Student Spotlight

Easter_Stephanie

Stephanie Easter

Graduated: Summer 2014
Thesis Title:
Wnt5a mediates the effects of TGFb to antagonize canonical Wnt signaling in the mammary gland
Mentor: Rosa A. Serra, PhD
Department: Cell, Developmental and Integrative Biology
Undergrad: BS, University of Oklahoma

Welcome to the Cell, Molecular, and Developmental Biology (CMDB) PhD Theme, a part of the Graduate Biomedical Sciences program at the University of Alabama at Birmingham School of Medicine. The CMDB theme is designed to provide maximum flexibility that results in students who are prepared to launch into a career in the emerging biomedical science field. Our graduates have exciting careers in scientific research in both academic and industrial settings; scientific-related writing, business, law, bioterrorism, forensics, administration, and education. 

About Us: CMDB is a cross-disciplinary theme at a leading research University in the sunny south, consisting of a diverse group of scientists and physicians who have a collective interest in fundamental processes in cell, molecular, and developmental biology and how alterations in these processes result inhuman diseases and birth defects.

About UAB: We are consistently one of the top 25 NIH funded research institutions in the U.S. and with faculty from over 30 departments across campus there are many opportunities for you in new and exciting areas of biomedical research. And, UAB is a leader in innovative technology such as whole genome sequencing, electron microscopy, mass spectrometry, crystallography, flow cytometry, drug discovery and others.

Contact Us: We are always searching for the brightest and most dedicated students to join our highly competitive CMDB theme and experience firsthand our cutting edge science. This is your personal invitation to explore the many possible opportunities offered by CMDB at UAB. Please explore this web site and apply today!
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  • Until now, no toxin had been found in 132 years of study for the deadly pathogen Mycobacterium tuberculosis, which infects 9 million people a year and kills more than 1 million. The novel toxin induces necrotic cell death of macrophages to help the tuberculosis pathogen escape and spread to other cells.Despite 132 years of study, no toxin had ever been found for the deadly pathogen Mycobacterium tuberculosis, which infects 9 million people a year and kills more than 1 million. Now, Michael Niederweis, Ph.D., professor of microbiology at the University of Alabama at Birmingham, and colleagues have described the first known toxin of this pathogenic bacterium. This toxin — Tuberculosis Necrotizing Toxin, or TNT — is the founding member of a novel class of previously unrecognized toxins present in more than 600 bacterial and fungal species, as determined by protein sequence similarity. Before the Niederweis discovery, those toxins were identified only...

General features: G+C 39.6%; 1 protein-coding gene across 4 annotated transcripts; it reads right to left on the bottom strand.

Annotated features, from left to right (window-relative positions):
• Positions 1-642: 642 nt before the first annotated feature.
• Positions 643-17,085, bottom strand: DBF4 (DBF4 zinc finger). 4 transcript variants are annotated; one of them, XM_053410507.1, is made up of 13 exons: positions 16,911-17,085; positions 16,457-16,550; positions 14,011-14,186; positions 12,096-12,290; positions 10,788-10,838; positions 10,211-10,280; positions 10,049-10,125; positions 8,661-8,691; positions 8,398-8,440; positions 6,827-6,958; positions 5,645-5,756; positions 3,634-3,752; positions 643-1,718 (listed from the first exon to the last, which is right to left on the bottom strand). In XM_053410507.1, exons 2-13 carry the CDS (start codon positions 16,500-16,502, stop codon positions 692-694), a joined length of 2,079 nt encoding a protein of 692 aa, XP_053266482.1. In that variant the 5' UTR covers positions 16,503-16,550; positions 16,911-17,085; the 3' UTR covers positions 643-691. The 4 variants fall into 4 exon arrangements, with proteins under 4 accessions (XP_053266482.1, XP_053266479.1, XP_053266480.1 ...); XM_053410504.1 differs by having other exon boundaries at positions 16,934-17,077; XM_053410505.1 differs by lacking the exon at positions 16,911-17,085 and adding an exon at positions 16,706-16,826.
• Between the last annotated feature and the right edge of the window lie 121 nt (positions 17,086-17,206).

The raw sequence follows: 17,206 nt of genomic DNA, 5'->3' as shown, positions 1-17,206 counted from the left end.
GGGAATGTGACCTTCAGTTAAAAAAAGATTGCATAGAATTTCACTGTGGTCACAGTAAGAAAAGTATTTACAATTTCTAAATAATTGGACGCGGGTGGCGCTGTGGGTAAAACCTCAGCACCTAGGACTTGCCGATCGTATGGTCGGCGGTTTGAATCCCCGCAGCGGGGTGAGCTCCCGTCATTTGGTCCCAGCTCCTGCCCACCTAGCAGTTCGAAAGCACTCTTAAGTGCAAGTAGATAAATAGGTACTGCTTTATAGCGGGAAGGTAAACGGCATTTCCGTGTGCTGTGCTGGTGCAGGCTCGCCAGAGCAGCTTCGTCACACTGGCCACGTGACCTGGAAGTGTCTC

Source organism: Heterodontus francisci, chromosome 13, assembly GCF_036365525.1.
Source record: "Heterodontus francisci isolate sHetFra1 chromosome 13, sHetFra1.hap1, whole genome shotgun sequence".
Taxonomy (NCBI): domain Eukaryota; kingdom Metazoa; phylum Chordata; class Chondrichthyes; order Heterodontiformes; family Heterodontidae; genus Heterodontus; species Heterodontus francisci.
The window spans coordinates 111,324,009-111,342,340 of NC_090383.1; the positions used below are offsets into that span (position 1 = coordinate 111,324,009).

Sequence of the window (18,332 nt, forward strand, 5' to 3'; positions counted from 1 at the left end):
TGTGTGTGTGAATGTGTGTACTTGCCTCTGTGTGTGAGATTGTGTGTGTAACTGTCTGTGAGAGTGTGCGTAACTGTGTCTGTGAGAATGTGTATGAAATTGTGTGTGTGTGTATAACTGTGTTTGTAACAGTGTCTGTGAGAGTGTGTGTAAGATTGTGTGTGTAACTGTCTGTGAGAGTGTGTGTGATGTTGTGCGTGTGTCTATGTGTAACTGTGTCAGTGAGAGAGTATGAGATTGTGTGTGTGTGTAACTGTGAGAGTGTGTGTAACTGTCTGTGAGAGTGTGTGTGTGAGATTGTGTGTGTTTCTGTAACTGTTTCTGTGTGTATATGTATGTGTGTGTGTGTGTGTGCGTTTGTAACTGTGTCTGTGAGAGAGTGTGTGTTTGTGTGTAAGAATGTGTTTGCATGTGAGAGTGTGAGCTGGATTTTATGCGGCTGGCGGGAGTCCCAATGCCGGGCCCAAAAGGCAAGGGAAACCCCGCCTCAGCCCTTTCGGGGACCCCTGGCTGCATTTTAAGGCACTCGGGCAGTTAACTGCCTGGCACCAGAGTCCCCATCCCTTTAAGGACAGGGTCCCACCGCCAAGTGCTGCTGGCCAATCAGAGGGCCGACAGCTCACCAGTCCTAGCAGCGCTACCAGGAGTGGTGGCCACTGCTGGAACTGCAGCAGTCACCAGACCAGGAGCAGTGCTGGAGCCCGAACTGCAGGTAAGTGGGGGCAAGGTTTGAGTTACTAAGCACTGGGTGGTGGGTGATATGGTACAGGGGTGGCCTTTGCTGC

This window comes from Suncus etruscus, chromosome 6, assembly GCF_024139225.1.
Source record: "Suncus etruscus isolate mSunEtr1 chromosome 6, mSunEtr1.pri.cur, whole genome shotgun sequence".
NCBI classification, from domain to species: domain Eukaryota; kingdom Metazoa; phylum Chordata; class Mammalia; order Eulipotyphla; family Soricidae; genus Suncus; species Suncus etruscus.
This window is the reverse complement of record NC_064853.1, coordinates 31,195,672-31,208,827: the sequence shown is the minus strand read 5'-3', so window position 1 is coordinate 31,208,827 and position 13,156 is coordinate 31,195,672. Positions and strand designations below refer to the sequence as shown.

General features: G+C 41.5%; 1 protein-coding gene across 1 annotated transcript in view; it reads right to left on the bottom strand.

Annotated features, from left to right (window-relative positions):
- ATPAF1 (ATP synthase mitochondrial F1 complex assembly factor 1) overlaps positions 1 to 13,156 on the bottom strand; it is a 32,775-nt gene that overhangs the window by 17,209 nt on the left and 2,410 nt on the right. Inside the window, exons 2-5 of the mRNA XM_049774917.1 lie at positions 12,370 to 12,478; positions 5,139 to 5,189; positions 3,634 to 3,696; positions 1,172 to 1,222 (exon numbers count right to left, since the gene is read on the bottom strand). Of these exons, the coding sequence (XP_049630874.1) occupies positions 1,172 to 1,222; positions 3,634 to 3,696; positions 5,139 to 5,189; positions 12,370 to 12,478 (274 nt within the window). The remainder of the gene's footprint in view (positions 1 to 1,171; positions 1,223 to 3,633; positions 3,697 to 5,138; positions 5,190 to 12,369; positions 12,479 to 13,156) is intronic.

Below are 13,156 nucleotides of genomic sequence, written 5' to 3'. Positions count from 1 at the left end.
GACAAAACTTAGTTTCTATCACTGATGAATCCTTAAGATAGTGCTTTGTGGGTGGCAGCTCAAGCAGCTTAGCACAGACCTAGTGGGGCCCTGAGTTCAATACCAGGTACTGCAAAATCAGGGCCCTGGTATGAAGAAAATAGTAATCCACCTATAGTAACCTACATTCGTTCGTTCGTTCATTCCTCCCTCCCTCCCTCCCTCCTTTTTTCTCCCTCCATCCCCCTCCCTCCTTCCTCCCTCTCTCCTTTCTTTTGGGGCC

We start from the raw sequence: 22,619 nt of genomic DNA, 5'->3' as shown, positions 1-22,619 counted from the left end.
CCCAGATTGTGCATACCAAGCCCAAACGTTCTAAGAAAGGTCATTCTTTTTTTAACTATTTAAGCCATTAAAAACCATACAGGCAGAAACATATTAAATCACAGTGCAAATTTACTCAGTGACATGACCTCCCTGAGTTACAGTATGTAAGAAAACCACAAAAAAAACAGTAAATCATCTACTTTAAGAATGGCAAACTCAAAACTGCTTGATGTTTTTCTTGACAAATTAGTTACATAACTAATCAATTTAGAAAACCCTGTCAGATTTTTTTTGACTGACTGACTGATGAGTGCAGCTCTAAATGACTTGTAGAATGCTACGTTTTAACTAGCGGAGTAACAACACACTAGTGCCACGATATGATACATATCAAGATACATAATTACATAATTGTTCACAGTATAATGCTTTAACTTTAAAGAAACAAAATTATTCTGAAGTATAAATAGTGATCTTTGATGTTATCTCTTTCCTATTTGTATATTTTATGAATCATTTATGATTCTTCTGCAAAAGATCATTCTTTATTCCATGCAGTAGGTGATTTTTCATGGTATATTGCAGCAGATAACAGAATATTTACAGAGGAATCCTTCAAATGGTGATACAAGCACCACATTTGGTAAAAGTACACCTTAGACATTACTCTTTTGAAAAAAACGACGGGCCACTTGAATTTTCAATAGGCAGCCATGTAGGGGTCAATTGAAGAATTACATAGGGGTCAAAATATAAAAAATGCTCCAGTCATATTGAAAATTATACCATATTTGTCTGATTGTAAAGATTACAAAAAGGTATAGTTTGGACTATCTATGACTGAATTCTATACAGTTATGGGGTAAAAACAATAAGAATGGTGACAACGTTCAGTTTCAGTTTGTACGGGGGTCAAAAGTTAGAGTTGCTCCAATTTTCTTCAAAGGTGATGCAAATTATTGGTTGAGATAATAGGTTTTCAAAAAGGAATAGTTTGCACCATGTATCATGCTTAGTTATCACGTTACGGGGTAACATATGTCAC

• When machines and brains mix, who's in charge? This is the type of problem pondered by neuroethicists such as UAB's Josh May, Ph.D., who examine questions at the crossroads of neuroscience and ethics.Think about this: A 59-year-old Dutch man with advanced Parkinson’s disease is experiencing debilitating tremors. His doctors implant electrodes deep in his brain, which counteract the faulty signals but cause new troubles. The man starts behaving erratically, making grandiose claims, racking up sizable debts and generally making poor decisions. His doctors adjust the stimulation settings, and even prescribe mood stabilizing drugs, but they don’t help. Eventually, he has to make a choice: Stop the stimulation and be admitted to a nursing home, or keep it and be confined to a psychiatric ward. This real-life dilemma, pulled from the pages of a Dutch medical journal, illustrates the ethical quandaries that arise from new mind-altering technologies such as deep-brain stimulation, says...

  • Play is an important part of child development, and a UAB student research project shows that disparities exist between play spaces depending on where one lives.Parks with low play value have physical and social barriers for play activities. These include limited open areas with closely mown grass for open play, and lack of security fencing. Such park environments serve only limited play purpose, with static rather than dynamic features of play equipment, and do not support children’s daily requirements for physical activity. Parks with low play value often lack environmental biodiversity features or loose play materials for manipulation.The play value of parks, playgrounds and open play spaces is higher in affluent communities than in nonaffluent communities, according to research from occupational therapy students in the University of Alabama at Birmingham School of Health Professions. The findings, published in the International Journal of Environmental Research and Public Health, suggest that the disparity...

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